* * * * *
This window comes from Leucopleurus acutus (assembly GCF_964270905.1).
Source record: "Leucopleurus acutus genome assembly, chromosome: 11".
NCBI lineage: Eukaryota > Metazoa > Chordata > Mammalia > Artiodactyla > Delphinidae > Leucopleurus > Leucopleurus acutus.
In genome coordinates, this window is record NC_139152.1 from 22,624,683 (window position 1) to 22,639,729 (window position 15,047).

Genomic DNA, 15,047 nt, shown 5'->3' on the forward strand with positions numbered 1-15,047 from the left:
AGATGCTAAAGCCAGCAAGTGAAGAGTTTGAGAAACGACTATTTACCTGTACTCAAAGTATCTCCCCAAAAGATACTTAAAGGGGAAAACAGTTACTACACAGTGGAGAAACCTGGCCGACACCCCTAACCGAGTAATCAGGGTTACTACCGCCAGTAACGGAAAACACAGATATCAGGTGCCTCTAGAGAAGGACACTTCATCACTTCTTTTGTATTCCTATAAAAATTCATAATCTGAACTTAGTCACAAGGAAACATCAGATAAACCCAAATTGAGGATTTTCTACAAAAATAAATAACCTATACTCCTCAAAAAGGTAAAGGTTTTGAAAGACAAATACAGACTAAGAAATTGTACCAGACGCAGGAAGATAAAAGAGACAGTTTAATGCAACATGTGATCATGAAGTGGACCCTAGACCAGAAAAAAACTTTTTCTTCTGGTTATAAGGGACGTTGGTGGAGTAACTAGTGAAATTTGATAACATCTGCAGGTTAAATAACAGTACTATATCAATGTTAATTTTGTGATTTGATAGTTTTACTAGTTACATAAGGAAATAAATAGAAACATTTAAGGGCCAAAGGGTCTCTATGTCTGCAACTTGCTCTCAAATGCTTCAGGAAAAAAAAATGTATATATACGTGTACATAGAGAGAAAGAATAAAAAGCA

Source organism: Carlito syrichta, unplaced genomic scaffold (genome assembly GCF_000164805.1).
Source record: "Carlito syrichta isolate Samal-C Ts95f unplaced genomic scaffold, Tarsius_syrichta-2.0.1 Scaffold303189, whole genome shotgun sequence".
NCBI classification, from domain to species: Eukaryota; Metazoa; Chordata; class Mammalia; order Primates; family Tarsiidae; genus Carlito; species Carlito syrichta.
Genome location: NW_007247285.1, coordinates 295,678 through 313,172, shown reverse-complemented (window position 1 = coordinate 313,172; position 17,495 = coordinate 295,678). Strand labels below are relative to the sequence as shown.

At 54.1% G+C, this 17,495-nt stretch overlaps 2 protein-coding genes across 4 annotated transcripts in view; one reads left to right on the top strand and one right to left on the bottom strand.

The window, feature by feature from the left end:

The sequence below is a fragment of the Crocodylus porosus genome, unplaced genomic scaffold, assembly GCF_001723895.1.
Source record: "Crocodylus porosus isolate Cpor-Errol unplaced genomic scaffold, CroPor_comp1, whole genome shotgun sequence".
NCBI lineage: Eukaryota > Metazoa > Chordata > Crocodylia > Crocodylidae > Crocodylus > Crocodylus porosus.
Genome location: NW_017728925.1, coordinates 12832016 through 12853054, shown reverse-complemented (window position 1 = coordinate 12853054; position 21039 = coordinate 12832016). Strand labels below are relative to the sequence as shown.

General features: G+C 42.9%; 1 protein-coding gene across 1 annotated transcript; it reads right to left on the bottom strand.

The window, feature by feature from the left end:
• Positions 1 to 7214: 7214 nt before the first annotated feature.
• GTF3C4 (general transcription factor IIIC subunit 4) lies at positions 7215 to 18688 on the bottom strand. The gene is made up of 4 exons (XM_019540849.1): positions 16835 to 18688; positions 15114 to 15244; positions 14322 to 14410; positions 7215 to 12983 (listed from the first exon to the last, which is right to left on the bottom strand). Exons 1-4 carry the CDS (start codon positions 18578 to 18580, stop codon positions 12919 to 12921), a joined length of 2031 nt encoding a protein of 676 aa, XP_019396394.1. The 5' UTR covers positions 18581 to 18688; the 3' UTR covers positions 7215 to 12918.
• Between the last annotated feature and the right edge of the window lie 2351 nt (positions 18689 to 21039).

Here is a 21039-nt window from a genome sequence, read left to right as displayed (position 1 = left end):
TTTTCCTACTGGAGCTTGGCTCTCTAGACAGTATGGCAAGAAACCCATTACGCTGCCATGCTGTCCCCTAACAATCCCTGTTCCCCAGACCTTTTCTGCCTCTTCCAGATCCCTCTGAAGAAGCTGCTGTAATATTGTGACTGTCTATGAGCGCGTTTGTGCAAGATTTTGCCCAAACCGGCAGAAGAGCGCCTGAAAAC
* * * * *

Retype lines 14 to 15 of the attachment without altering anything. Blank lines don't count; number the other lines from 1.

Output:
Source record: "Crocodylus porosus isolate Cpor-Errol unplaced genomic scaffold, CroPor_comp1, whole genome shotgun sequence".
NCBI lineage: Eukaryota > Metazoa > Chordata > Crocodylia > Crocodylidae > Crocodylus > Crocodylus porosus.